Of course, blaming shifting is not new. Our first parents did this in the Garden of Eden after they had sinned against God. Adam blamed Eve and Eve blamed the serpent (Genesis 3:11–13). The fact that we also love to blame others shows that we are their children. Like father, like son; like mother, like daughter.

But here’s my question for you: Does it solve our crisis by blaming others? Does it help our situation get better by pointing our finger at others? Of course not! So instead of engaging yourself in blaming others, use this time to self-examine your heart. Instead of finding fault with others, why don’t we pray with David, “Search me, O God, and know my heart! Try me and know my thoughts! And see if there be any grievous way in me, and lead me in the way everlasting!” (Psalms 139:23–24).

Could it be that you and I are in part responsible for God’s bringing this virus on us? Remember Jonah. To run away from God, he took a ship going to Tarshish. But God sent a violent wind over the sea, putting the ship in great danger. The sailors wondered who was responsible for bringing this disaster on them. To make the story short, Jonah took the responsibility. Jonah then said to the sailors, “Pick me up and hurl me into the sea; then the sea will quiet down for you, for I know it is because of me that this great tempest has come upon you” (Jonah 1:12). The sailors eventually did as Jonah told them to do and “the sea ceased from its raging” (v. 15).

Now, I share this story not to suggest that it is your fault or my fault that we are caught up in this pandemic. But have you ever thought that you could be a partaker of this crisis? Have you ever thought also of the possibility that one of God’s many purposes with this coronavirus is to specifically test you? Perhaps God wanted to see how you would react to the pandemic. This virus can definitely expose who we really are!

Ironically, some Christians have the courage to protest against their political leader whom they think is robbing them of their freedom, yet remain silent when it comes to sharing their faith with others. I sometimes wonder what change could happen in our country if these Christians have the same boldness to rally for the gospel’s sake? Don’t misunderstand me. I am not saying Christians cannot disagree with how our government is handling the COVID-19 crisis, or that Christians cannot use the proper means to protest. However, how many of us have the same courage and passion to proclaim the gospel to our neighbors, or to surround the state capitol because we are so grieved about how our state tramples on God’s law? When was the last time you made a special trip just to share the gospel with others?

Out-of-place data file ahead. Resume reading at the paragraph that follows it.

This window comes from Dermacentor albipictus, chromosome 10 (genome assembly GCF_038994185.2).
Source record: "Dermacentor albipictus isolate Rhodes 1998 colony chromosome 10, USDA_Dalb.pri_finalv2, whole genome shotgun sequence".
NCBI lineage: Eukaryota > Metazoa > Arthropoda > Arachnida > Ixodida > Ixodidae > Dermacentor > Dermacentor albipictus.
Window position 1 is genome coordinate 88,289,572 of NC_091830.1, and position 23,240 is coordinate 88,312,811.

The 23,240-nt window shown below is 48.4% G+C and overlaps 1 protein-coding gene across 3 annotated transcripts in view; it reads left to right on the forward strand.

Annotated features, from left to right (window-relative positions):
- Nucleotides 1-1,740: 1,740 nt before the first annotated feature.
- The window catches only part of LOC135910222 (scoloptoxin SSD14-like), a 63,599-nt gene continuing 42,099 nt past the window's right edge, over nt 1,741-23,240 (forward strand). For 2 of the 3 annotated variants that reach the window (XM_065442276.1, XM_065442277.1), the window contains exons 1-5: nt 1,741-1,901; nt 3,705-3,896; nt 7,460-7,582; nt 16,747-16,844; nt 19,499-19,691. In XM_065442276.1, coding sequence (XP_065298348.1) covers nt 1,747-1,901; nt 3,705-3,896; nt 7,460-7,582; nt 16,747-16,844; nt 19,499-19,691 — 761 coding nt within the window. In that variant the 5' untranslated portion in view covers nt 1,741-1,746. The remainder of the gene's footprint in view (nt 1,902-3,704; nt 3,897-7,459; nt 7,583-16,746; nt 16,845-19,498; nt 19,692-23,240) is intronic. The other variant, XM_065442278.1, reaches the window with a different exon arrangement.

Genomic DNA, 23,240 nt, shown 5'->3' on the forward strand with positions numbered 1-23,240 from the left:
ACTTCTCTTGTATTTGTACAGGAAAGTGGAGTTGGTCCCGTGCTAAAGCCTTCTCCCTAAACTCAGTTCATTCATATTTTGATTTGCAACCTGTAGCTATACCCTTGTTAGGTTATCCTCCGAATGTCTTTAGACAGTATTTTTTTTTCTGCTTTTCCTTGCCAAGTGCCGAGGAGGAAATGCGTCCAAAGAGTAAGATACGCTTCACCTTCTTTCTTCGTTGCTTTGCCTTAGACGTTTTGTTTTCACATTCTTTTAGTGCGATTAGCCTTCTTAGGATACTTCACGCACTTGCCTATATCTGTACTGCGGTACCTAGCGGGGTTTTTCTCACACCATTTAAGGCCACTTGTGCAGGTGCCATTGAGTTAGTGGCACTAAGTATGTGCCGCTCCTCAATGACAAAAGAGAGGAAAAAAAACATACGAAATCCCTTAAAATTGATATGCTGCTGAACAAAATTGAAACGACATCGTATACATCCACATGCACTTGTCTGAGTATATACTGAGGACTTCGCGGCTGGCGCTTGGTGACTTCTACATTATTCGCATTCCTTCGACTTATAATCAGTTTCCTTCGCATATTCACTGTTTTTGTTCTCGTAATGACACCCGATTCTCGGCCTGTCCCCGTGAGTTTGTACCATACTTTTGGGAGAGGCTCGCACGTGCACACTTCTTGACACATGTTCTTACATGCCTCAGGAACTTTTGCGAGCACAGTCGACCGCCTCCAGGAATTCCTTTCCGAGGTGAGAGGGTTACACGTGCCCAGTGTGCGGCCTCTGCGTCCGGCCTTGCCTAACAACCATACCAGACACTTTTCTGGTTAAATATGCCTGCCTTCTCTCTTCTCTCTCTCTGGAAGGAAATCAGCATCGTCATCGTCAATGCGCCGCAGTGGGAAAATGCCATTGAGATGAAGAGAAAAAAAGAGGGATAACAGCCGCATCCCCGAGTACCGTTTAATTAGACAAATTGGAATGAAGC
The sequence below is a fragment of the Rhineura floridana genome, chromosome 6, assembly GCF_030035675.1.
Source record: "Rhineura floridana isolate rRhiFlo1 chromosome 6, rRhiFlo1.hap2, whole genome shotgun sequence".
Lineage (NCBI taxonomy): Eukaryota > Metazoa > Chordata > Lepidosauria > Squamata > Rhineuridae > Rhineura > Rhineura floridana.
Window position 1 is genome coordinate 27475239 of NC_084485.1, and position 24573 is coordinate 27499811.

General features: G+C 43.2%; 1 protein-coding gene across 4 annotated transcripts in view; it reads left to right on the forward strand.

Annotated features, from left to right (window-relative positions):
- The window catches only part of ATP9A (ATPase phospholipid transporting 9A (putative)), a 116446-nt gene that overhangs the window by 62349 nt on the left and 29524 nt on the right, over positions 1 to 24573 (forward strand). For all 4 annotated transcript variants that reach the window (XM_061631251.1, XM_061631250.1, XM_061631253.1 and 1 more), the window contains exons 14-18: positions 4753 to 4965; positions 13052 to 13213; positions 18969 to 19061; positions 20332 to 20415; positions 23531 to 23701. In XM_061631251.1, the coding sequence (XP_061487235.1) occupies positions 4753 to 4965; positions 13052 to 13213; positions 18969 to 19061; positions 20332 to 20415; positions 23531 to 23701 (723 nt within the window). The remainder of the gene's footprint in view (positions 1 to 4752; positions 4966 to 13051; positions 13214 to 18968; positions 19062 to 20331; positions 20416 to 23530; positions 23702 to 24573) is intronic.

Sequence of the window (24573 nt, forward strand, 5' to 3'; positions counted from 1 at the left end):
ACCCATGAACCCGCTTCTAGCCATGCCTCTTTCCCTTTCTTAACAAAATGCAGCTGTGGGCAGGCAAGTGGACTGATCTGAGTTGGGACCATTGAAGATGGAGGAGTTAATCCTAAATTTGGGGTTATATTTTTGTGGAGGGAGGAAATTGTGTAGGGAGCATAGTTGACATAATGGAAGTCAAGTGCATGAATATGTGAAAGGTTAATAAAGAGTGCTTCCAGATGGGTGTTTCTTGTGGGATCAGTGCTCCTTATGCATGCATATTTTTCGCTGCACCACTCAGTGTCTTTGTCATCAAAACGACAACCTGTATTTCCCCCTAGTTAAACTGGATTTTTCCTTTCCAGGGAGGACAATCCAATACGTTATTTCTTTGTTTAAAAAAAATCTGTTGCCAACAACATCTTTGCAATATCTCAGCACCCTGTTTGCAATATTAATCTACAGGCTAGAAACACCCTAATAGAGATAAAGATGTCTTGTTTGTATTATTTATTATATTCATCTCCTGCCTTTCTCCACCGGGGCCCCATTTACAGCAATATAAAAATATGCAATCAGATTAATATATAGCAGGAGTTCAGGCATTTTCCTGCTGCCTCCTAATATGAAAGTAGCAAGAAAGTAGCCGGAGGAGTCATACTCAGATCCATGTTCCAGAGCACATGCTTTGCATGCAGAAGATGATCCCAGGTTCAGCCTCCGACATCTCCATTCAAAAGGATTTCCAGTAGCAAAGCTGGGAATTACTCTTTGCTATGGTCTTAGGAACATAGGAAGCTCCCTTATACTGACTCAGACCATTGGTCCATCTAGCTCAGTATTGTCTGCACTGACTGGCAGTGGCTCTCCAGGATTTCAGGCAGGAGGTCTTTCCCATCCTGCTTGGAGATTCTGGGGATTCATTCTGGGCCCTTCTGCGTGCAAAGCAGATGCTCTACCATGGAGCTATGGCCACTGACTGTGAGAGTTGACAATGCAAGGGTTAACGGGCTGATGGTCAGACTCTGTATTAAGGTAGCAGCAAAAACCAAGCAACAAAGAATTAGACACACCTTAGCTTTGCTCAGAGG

In addition to blaming others for the crisis, some of us may also find ourselves focused on complaining about our situation. Again, let’s pause and ask God to search our hearts. And let’s ask ourselves: What have we done to actually help solve our crisis? In the past three weeks, have you earnestly prayed to God to stop this pandemic? Have you diligently asked God to direct you to ways in which you can practically help your extended family, church, community, and beyond in the midst of this trying time? One early Christian once said, “I know many who fast, pray, sigh, and demonstrate every manner of piety, so long as it costs them nothing, yet would not part with a penny to help those in distress.” What sacrifices have you made for others’ sake?

I therefore plead with you. Please let’s stop blaming others and using our energy to complain. Rather, let’s use this very difficult and painful time to engage in self-examination. Maybe God gave us this COVID-19 to redirect our hearts back to him.

We are all anxious to get back to “normal” life. But I’m afraid to say that for many of us normal life is that which is consumed with the idols of this world such as money, sports, and entertainment. Could it be that one reason why God has not yet taken this virus away from us is because we have not learned the many lessons that he is teaching us through this pandemic? Why don’t you prayerfully ask God, “Lord, what do you want me to learn from this crisis?”

May we not emerge from this pandemic hardening our hearts like Pharaoh who feared the plagues but not God!

A Call for Self-Examination


Affliction Suffering

A Guide for Small, Low-Tech Churches to Start Their Online Ministry

Today our guest blogger is Tim Arndt. He is an assistant pastor at Allendale Baptist Church where he is heavily involved in discipleship, outreach, and communications. He is the director of the Michigan Apologetics Network and is a chapter director with Ratio Christi at Grand Valley State University. Anyone who meets Tim easily remembers him as the tallest Filipino they’ve ever met.

Tim Arndt

Tim Arndt


As the COVID-19 crisis hit America, in a matter of a 48 hours, I had four churches (besides my own) contact me asking for help to livestream their services and move their ministries online.

It was kind of funny having so many churches look to my church as if we were “experts” when just a few years ago we were a low-tech church of 40 people meeting in a funeral home.

By God’s grace, our church kept growing bit by bit and we kept seeking to improve in our use of technology too.

If you’re in a smaller, perhaps “older” church that is having a hard time adjusting to moving your ministries online, I’m writing this article for you.

I understand the challenges you’re experiencing.